appraisement of the merchant appraisers thus determined-"sball be final, and deemed to be the true value, and the duties shall he levic(l thereon accordi/lgly." I cannot put any other construction upon this language than that merchant appraisers are given plenary discretion to value all the goods in the invoice, and that their valuation is to be binding, and the guide by which the duties are to be assessed. It seems to methat when the importer is dissatisfied with the appraisal put upon the goods by the collector, and calls for merchant appraisers, this tribunal acts, without regard to the entry value, for the purpose of assessing the duties, and that the importer is not bound to pay duties on any article in the invoice at the entered value where the appraisers report a less value. In this case, I think the collector erred in assuming that the importer was estopped from going below his own entry value on any single item of his invoice; but, on the contrary, should have assessed the duties on the invoice, as a whole, as appraised and valued by the merchant appraisers, and therefore that the additional 20 per cent. duty was improperly assessed. The issue is found for the plaintiff.
and others v.
(Oircuit Oourt, N. D. Illinois. May 26, 1885.)
CUSTOM'S DUTIES-SPECTACLE LENSES OF BRAZIL OR SCOTCH PEBBLE, WITH ROUGH EDGES, Du'rY ON.
lenses manufactured from Brazil or Scotch pebbles, imported with rough ot unfinished edges, and commercially known as" pebbles for spectacles, rough," are free goods.
At Law. Percy L. Shuman and Jo. II. Defrees, Jr., for plaintiffs. Chester M. Dawes, Asst. U. S. Atty., for defendant. BLODGETT, J., (orally.) The plaintiffs imported a quantity of spectacle lenses with raw, or unfinished, edges. They were classed "as a IQ,anufacture of glass, or of which glass is the component material of chief value, not otherwise specially enumerated or provided for," and a duty of 45 per cent. ad valo1'em was assessed against them. Heyl, pt. 2, p. 7, c1. 143. The plaintiff contended that these goods should pebbles for spectacles, and be admitted under the free-list as pebbles for spectacles rough." Heyl, pt. 2, p. 38, c1. 665. The proof showstllat the goods in question are made by si1wil1g the Brazil or Scotch crystals into slabs or plates, from which they are finished in flat, concave, or convex surfaces, for the purpose of being used as spectacle lenses; but the edges are left unfinislJed, so that they may be fitted to the size or ehape of the. bows or rims in which they are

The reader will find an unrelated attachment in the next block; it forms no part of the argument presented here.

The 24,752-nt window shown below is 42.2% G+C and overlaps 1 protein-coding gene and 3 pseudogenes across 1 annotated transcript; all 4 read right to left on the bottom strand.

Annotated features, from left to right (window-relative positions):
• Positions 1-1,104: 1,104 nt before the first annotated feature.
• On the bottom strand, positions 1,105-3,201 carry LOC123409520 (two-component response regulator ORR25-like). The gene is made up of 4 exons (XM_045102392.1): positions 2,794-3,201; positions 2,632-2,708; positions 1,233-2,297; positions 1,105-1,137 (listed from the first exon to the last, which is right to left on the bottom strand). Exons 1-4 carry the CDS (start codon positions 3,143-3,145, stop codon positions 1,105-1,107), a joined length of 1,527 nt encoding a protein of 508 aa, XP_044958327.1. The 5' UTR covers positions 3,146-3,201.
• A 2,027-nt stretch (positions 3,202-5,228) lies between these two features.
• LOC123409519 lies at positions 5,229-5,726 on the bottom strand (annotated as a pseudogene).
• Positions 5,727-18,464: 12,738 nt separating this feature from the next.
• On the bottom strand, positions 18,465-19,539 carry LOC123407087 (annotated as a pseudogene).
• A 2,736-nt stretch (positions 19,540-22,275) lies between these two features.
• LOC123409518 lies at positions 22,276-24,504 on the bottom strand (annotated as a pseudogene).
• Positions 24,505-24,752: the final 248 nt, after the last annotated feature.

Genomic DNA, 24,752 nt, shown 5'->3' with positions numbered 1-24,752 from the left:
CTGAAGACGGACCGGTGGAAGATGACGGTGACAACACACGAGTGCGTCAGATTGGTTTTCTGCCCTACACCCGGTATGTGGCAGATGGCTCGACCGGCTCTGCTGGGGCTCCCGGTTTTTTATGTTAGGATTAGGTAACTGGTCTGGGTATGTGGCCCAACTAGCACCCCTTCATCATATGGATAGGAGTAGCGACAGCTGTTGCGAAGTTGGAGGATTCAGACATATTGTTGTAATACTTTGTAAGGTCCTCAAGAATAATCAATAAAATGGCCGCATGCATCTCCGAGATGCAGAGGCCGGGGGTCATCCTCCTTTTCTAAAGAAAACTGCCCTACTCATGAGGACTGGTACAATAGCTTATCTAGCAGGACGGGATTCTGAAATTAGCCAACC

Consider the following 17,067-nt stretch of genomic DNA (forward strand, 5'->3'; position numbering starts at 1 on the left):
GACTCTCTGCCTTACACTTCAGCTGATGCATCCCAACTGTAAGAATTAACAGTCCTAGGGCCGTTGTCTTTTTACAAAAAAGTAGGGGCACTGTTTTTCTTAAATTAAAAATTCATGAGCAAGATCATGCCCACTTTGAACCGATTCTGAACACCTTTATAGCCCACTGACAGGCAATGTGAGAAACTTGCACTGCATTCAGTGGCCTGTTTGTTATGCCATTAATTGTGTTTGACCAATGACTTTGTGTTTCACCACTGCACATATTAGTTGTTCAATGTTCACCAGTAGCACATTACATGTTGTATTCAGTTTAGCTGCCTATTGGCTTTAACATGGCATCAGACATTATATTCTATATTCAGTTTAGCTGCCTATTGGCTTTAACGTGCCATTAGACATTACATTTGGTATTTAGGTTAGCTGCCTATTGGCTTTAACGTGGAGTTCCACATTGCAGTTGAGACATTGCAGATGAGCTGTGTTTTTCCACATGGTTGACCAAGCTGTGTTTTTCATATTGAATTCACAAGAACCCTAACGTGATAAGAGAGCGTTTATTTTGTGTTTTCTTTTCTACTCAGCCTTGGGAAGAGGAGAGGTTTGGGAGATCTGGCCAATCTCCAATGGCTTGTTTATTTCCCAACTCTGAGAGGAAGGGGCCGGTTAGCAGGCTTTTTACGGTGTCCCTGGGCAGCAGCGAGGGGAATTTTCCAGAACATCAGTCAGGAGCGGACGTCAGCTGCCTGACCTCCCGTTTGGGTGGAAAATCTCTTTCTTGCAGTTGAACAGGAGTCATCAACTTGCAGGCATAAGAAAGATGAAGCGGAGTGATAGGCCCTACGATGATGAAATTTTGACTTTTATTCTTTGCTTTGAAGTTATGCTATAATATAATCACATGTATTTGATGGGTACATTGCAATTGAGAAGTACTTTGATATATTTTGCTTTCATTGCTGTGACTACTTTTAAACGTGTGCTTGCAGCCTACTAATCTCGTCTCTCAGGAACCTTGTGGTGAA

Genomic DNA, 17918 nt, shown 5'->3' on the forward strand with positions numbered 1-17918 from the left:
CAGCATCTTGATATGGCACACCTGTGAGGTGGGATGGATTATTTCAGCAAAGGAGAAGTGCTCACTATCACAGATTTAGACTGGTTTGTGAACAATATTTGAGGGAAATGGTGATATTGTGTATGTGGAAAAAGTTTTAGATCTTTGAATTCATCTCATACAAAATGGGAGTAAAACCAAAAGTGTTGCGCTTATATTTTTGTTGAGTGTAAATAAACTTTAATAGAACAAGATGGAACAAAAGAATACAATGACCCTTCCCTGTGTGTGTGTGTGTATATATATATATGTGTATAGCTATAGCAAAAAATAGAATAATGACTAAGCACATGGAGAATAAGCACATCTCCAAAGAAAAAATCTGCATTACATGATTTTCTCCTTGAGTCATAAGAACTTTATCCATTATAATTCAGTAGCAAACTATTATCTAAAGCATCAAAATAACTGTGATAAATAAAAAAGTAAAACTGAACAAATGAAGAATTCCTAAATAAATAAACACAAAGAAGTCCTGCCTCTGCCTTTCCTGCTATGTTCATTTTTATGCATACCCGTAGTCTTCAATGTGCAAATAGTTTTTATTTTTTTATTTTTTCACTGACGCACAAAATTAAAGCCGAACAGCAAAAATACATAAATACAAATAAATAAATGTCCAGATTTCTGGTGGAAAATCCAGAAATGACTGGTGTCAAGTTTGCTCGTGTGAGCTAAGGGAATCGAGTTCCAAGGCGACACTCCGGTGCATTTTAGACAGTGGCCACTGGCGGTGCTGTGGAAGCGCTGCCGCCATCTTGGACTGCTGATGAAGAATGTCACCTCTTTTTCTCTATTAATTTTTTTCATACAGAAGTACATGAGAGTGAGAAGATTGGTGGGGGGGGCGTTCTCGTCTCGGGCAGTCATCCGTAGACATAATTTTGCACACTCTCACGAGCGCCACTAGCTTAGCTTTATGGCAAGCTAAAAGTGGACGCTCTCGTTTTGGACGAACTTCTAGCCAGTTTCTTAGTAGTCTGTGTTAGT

WASHBURN & MOEN MANUF'G CO. V. GRINNELL WIRE CO.
to be worn. They are known to the trade as "pebbles for spectacles rough;" although the proof also shows that upon an order for pebbles for spectacles, whether the word "rough" is used or not, goods like these would be sent. Upon the question of fact, the proof is so clear that these goods are what are commercially known as "Brazil pebbles," or pebbles for spectacles, that I can have no doubt they come strictly and readily within the designation of this class of goods in the free-list. They were, therefore, improperly classed as "manufactures of glass," and made dutiable at 45 per cent. ad valorem. The plaintiff is entitled to recover the duties paid under protest in this case.
Co. and another v. and others.
(Circuit Oourt. S. D.
PATENTS FOR INVENTIONS-GLIDDEN BARBED-WIRE FENCE-INVENTTON'.
The patent granted in November, 1874, to J. W. Glidden, for barlied wire, examined, and Iteld valid.
On examination ofthe evidence in this case, and a comparison of the Freeman, Merrill, Stone, Schone, and Delhi Fair fences with the Glidllen patent, Iteld, that the Glidden patent was not anticipated thereby, and is valid.
3. SAME--MACHTNES FOR MAKING BARBED WIRE-INFlUNGEMENT.
held, that the Putnam machine is not infringed by PennJ"s invention.
On comparison of the Pntnam and Pen...y machines for making haTbed wire,
In Equity. Opinion on final hearing. Qlfield & Towles, Cob'nrn & Thacher, and B. K. Thurston, for complainants. Wright, Cummins & Wright and Munday & Evarts. for defendants. BREWER, J. I may say that this is one of the hardest cases I have ever had to try. It has teen difficult for me to arrive at a conclusion on the primary question, and thongh I have given it a great dea.l of examination and study, my mind does not rest with any satisfaction on the result. That primary question is this: Is this Glidden barLed wire really entitled to a patent? Is there in it enough of invention to make it patentable, or is it simply a mere matter of mechanical skill? Perhaps a brief historical statement may be in order. The first barbed-wire patent was issued in July, 18(;7, to Hunt, and was for this form, [referring to model,] which, as you see, consists of a mere serrltted wheel. The next was to Lucian B. Smith, also in 1867, and for this, [referring to model,] in which the barb is like the hub of a wheel with spokes. That was followed by one to Kelly, in 1868, and covers this, [referring to model,] in which, as you' see, the barb is a 6.iamond plate, the lateral wire passing through a hole punched in the middle. lVIr. Kelly, in his specifications, also suggested that this